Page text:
InvestmentsMortgage

Fannie Mae unveils new mortgage risk-share deal

Shifting more risk to private market

Fannie Mae is growing its products for mortgage investors.

After putting together several successful risk-sharing deals (see the list of coverage by clicking here), today the government-sponsored enterprise unveiled a new product.

The credit insurance risk transfer deal shifts credit risk on a pool of loans to a panel of domestic reinsurers.

The company said the offer is proof that Fannie Mae is diversifying the role of private capital in the secondary mortgage market. Earlier this week, the GSE launched a 3% down mortgage product.

“The credit insurance risk transfer deal shifts credit risk on a pool of loans to a panel of domestic reinsurers,” the company said in a statement.

“This unique transaction uses actual losses to calculate benefits, for which risk investors have expressed a preference,” said Andrew Bon Salle, EVP of single-family underwriting, pricing and capital markets.

Bon Salle said he expects CIRT will be a template for similar transactions Fannie may execute in the future.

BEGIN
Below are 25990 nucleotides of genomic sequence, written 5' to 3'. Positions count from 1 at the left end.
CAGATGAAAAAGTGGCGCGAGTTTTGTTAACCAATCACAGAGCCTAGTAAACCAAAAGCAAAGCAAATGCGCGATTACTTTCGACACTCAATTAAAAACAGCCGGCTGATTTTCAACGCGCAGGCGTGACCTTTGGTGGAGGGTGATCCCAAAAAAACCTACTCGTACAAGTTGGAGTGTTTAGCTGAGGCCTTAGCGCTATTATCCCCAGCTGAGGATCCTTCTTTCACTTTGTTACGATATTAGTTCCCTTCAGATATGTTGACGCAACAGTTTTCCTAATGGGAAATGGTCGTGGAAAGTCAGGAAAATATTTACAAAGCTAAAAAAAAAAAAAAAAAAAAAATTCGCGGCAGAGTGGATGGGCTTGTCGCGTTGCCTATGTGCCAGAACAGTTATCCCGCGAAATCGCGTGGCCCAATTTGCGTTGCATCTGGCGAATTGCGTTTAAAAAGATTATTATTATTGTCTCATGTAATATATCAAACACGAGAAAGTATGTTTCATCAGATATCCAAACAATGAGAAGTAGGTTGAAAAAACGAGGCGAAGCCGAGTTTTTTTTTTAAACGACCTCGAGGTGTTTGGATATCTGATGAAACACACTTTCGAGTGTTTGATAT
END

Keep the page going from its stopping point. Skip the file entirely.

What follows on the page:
“The reinsurance market is an attractive potential source of private capital because it currently bears a small amount of U.S. residential mortgage risk. We are pleased to test new and innovative ways to diversify our risk sharing counterparties and to structure this deal in a manner that promotes efficiency and safety.”

In CIRT-2014-1, Fannie Mae retains risk on the first 50 basis points of loss on a $6.419 billion pool of loans.

Fannie Mae also provided actual loss coverage for the next 300 basis points of loss on the $6.419 billion pool, up to a maximum coverage of approximately $193 million, should the former run out.

Duration is 10 years. However, the aggregate coverage amount may be reduced at the 3-year, 5-year and 7-year anniversaries from the effective date.

The reference loan pool for the transaction consists of 30-year fixed rate loans with loan-to-value ratios between 60 and 95%, the company said in a statement.

Loans over 80% LTV are already covered by primary mortgage insurance, and this credit risk transfer provides supplemental coverage for losses that exceed that covered by primary mortgage insurance, the statement said.

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